The Effects on the Body of Riding Roller Coasters


Roller coasters --- white-knuckle, high-speed rides --- are found at theme parks and other tourist attractions all over the world. A ride on a roller coaster is a high-velocity trip to dizzying heights, and while for many this means fun, the experience of a roller coaster places the human body in an unusual situation, and can have both physical and psychological effects.

Ear Damage

  • The impact of huge accelerations can, in some rare cases, take a toll on the human ear. The change in air pressure that arises when traveling on a roller coaster --- or alternatively when scuba diving, for example --- can cause ear barotrauma, resulting in pain in one or both ears, due to a swelling of the ear canal. As reported on the Medicine Net website, a man in Detroit was found to have suffered ear barotrauma after a trip on a 120 mile-per-hour roller coaster. The sheer pressure exerted on the man's ear was sufficient to inflame the eardrum, but luckily not puncture it.

On the Heart

  • Riding a roller coaster can set in motion a speeding up of the heart. German researchers, reporting at the American Heart Association's Scientific Sessions 2005, declared that heart-rate increase occurred in many individuals riding roller coasters. Researchers believe this increased heart-rate is a result of psychological stress, triggered by fear of the roller-coaster, as well as the G-forces acting on riders. For most people, especially the young, an increased heart-rate is not a problem. However, an increased heart rate can lead to an irregular heartbeat. This can be dangerous for those who, knowingly or not, have cardiovascular issues and an increased chance of suffering a heart attack if they ride a roller coaster.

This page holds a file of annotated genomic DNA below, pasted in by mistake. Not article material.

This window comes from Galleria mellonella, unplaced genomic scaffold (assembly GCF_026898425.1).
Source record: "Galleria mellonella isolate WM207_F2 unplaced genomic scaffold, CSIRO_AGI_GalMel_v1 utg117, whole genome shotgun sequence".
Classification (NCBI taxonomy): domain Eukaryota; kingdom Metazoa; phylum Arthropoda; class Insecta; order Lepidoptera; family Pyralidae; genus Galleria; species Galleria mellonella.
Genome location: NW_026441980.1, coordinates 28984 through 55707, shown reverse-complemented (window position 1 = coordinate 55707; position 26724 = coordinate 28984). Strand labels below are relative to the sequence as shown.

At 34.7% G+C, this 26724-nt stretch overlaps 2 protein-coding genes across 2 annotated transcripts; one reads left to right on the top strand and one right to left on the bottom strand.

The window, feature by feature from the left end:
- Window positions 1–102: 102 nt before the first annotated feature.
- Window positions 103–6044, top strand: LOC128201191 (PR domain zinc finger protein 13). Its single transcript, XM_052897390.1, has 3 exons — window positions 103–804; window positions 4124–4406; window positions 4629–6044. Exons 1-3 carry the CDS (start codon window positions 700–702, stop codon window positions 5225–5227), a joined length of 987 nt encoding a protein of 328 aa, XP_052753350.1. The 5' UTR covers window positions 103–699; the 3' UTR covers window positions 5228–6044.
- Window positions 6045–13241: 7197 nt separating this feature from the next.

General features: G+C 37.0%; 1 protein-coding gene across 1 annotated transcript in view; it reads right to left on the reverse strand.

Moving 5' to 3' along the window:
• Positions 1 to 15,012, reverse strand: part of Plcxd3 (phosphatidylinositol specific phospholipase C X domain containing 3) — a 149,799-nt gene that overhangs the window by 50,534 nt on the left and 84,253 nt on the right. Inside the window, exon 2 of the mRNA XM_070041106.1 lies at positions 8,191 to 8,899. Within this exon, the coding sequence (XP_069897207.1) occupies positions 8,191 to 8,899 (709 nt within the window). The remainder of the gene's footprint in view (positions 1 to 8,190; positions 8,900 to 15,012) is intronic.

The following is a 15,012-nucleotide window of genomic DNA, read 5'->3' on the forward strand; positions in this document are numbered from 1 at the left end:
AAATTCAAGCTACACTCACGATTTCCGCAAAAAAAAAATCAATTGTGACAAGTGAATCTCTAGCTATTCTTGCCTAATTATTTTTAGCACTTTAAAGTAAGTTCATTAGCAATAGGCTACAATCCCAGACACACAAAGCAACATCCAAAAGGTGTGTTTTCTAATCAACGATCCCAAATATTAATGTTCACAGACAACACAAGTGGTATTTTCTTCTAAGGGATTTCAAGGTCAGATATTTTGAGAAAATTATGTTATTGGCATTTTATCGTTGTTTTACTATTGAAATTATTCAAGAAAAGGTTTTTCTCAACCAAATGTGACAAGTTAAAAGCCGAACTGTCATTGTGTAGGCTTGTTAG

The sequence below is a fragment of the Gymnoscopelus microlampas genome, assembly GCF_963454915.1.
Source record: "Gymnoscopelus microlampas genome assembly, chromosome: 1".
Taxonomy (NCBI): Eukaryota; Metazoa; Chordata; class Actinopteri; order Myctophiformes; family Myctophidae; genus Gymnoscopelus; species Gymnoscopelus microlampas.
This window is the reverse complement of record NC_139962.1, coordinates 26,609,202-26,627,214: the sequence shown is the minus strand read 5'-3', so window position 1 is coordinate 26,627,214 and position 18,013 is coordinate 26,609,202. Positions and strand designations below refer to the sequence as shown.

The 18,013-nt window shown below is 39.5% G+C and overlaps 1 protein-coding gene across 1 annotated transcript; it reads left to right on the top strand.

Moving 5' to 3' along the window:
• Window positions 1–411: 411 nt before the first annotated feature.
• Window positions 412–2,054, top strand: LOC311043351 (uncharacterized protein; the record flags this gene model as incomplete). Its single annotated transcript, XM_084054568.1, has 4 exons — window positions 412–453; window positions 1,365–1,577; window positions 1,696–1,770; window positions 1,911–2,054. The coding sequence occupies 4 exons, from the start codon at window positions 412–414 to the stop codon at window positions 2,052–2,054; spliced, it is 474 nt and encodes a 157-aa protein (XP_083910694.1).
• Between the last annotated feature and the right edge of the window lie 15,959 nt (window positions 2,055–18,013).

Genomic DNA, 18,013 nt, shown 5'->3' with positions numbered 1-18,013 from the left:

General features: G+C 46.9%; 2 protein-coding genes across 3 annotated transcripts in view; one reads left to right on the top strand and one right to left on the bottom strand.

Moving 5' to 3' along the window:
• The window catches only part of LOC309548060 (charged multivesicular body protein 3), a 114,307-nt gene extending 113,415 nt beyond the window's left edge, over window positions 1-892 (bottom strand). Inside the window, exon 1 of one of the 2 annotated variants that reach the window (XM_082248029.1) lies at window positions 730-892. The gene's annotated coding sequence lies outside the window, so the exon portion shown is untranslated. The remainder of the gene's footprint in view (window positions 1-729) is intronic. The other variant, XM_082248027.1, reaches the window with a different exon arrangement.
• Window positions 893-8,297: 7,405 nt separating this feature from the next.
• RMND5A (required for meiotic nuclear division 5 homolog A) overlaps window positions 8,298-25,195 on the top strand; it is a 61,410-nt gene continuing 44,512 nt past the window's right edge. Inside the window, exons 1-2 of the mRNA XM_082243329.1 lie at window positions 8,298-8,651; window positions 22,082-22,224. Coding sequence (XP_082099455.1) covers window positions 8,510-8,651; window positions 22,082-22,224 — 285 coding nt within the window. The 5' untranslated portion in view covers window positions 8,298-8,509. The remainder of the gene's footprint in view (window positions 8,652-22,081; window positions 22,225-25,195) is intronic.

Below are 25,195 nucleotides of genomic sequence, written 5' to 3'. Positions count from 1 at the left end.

Whiplash Injuries

  • Roller coaster rides are full of quick, sudden movements, and these can result in spinal traumas, known as whiplash injuries, for some individuals.Typically, the effects of whiplash don't show until a day or two after the individual leaves the ride, and consist of pain in the neck or back, as well as reduced mobility of the arms.


  • The very idea of a roller coaster --- something very fast at great height, and thus potentially frightening --- provokes in many individuals a fight-or-flight scenario, where the person decides whether to continue and board the ride or avoid it. Even before the ride, this psychological reaction has a physical side-effect, causing people to sweat more than usual, as described by the Daily Mail newspaper website. Sweat pores continue to work more than usual during fast and scary roller coasters.


  • Photo Credit Thomas Northcut/Lifesize/Getty Images
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